So, it's clear that Apple is starting to feel the heat from Android:
Steve Jobs doesn't usually make a guest appearance on Apple's post-earnings conference calls with analysts, but this time he made an exception, attacking Google for marketing its operating system as 'open' versus Apple's 'closed' iOS.
Jobs' points here are, not to put too fine a point on it, pretty weak. While Android isn't a utopian greenfield of openness, they are actually Open Source, and haven't pulled any crap like trying to dictate development tools. Steve's objection that vendors like Motorolla put some of their own secret sauce on top and "the user's left to figure it out" is also bogus. My Droid and my friend's HTC Incredible have subtle differences, but it's the same UI set. Moreover, users don't flit between these things. It's not confusing for them because they only have one phone, dude.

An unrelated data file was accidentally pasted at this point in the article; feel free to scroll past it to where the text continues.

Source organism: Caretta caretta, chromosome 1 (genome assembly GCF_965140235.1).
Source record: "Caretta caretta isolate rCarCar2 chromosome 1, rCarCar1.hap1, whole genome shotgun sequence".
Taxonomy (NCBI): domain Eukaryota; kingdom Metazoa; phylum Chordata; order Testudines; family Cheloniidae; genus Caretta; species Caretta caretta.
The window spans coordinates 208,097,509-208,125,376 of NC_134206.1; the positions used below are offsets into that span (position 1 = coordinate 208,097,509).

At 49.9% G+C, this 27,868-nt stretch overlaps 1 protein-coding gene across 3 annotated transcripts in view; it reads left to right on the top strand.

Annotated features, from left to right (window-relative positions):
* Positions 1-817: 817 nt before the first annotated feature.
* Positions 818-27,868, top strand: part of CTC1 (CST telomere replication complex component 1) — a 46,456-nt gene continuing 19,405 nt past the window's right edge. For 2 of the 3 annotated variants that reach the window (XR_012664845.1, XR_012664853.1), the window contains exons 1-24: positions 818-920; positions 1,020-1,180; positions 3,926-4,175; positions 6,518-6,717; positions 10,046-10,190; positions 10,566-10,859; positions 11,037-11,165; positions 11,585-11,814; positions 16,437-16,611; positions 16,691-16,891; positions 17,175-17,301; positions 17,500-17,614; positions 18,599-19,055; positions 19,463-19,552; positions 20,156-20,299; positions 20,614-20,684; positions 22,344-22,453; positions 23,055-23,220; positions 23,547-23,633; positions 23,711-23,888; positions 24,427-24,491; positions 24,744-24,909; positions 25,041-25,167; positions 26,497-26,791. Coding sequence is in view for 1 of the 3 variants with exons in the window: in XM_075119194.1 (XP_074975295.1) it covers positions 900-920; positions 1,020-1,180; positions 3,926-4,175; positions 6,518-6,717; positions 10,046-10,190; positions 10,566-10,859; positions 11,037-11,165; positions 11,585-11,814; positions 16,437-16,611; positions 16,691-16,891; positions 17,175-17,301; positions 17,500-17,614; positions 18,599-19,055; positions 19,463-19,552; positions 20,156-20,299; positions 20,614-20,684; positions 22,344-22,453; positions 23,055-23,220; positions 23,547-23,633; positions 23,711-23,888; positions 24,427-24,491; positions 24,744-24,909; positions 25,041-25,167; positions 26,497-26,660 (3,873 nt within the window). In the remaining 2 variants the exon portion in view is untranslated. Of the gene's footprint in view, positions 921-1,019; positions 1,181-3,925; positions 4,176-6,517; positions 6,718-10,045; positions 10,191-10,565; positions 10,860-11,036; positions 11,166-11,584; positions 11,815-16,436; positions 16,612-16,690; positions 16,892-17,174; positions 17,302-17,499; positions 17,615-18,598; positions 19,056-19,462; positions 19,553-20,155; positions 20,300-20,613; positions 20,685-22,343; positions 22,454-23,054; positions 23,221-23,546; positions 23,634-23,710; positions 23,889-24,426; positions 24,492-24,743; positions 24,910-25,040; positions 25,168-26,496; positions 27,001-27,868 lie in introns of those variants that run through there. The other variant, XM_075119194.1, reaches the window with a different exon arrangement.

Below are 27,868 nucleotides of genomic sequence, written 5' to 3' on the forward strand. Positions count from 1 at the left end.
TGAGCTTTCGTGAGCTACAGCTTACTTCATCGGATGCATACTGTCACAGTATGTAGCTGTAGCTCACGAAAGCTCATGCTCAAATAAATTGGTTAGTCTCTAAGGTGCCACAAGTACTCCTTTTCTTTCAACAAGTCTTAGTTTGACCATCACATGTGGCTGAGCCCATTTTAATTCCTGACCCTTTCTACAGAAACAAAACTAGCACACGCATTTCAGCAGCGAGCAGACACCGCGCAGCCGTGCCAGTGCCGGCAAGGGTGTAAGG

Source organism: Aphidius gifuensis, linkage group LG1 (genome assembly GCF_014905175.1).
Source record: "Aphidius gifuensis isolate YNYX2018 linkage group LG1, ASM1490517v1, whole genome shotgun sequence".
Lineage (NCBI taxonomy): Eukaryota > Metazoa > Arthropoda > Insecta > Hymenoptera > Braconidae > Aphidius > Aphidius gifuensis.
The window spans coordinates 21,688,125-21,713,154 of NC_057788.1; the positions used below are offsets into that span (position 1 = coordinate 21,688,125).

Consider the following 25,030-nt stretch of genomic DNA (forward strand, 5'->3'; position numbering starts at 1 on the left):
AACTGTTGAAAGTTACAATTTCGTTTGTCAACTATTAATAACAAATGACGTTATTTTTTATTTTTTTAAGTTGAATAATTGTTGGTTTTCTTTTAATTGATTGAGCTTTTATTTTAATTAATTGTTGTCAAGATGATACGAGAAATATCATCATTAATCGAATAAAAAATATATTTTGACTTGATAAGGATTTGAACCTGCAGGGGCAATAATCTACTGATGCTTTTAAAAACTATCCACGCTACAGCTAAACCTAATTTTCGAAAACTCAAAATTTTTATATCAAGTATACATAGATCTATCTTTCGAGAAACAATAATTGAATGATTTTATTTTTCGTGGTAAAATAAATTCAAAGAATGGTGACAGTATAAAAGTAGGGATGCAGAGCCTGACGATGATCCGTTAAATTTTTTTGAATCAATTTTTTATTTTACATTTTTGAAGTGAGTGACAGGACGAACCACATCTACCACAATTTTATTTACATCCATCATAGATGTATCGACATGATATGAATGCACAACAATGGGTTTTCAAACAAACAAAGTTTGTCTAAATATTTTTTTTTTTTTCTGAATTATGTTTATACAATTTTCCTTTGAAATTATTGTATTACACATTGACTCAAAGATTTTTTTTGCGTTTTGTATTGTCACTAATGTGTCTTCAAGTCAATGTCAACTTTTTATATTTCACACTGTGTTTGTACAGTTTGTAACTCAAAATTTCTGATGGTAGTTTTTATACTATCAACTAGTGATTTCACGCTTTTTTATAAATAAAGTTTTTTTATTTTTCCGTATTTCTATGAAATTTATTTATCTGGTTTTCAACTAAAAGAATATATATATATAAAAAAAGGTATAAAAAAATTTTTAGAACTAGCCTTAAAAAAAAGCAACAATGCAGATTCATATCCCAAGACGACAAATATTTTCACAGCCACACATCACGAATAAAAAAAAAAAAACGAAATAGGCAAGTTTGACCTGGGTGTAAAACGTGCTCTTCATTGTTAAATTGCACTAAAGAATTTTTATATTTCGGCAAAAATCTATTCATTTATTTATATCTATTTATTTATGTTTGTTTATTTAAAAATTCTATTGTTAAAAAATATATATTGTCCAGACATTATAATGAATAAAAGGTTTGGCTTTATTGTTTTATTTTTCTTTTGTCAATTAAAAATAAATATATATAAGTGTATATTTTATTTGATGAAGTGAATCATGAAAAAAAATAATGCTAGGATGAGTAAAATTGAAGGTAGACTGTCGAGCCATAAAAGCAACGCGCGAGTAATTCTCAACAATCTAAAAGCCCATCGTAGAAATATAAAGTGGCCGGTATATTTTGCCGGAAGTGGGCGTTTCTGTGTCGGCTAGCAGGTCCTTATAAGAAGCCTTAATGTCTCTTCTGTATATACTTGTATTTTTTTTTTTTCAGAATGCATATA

While I'm sympathetic to Jobs' point about the virtues of an integrated platform (e.g. there are some Android apps that have issues with the touchscreen keyboard on my Droid), I think he drastically overestimates his ability to anticipate what people want. The downfall of Apple is generally their ego. When they are wrong, it hurts them a lot, and they're slow to recover. In a fast-moving world, the open approach has a lot of advantages so long as you can keep the quality up.
I for one look forward to the Apple iPhone vs Android battle of the mobile Operating Systems. It's going to produce a lot more/better innovation than Windows vs MacOS. Neither company is currently dominant, and both are smart and creative and innovative. Should be good to watch what happens.